Traditional medicinal systems exist in almost all countries of the world and it is said that such systems in various countries use more than 80,000 plant species for treatment of different diseases. However, such traditional medicinal practices suffer from lack of documentation or inadequate documentation. This is true for all countries of the world including Bangladesh, which has still a number of different traditional medicinal systems like Ayurveda, Unani, homeopathy, and folk medicinal systems, all of which systems have their practitioners, clients, and adherents. Side by side, the various tribes of Bangladesh also have their own individual tribal medicines, which vary widely from tribe to tribe in the nature of the ingredients used for treatment, although most such tribal practices rely heavily on medicinal plants for treatment. Since many of these tribes and folk medicinal practices are on the verge of disappearance, we had been conducting systematic ethnomedicinal surveys among the folk medicinal practitioners and TMPs for a number of years (Nawaz et al., 2009; Rahmatullah et al., 2009a-c; Chowdhury et al., 2010; Hasan et al, 2010; Hossan et al., 2010; Mollik et al., 2010a,b; Rahmatullah et al., 2010a-g; Akber et al., 2011; Biswas et al., 2011a-c; Haque et al., 2011; Islam et al., 2011; Jahan et al., 2011; Rahmatullah et al., 2011a,b; Sarker et al., 2011; Shaheen et al., 2011; Das et al., 2012; Rahmatullah et al., 2012a-d). Our objective has been not only to document such practices before they get lost, but also to bring such practices to the attention of scientists so that appropriate scientific studies can be carried out on ingredients (primarily medicinal plants) leading to possible discover of newer and more effective drugs.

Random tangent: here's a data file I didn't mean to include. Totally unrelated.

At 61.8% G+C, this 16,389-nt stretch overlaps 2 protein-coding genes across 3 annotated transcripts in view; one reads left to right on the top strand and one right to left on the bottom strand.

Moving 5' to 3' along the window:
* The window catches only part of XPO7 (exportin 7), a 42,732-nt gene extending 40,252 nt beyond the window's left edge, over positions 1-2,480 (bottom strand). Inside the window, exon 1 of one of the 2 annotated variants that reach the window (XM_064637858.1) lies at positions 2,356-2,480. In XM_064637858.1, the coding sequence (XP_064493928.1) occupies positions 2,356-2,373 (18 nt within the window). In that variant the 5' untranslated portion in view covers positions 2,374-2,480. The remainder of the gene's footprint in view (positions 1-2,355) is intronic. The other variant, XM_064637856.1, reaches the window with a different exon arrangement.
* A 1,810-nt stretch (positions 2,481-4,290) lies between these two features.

The Tonchongyas are a relatively small tribal community residing in the Chittagong Hill Tracts region in the southeastern corner of Bangladesh. Often they are confused with their more numerous neighbors, the Chakma tribe. In fact, the Chakmas claim that the Tonchongyas are an offshoot of the Chakmas, which claim is vigorously denied by the Tonchongyas, who claim that they are a separate ethnic group. The Tonchongyas' primary residence is in the hilly forested regions of the Bandarban district in the Chittagong Hill Tracts, where various communities of the Tonchongyas can be found scattered in different areas. We have previously conducted an ethnomedicinal survey of the tribal practitioners of the Tonchongya tribe residing in Keyaju Para in Bandarban district in Bangladesh. Another community of this tribe was located in Roangchaari Upazila and more precisely in the villages of Bottoli Bazaar, Faruk Para, and Roangchaari Bazaar, also in the Bandarban district. It was of interest to conduct an ethnomedicinal survey among the tribal healers of this community to get a more complete coverage of the medicinal practices of this tribe, as well as to compare the medicinal practices of the two communities of the same tribe but residing in different areas.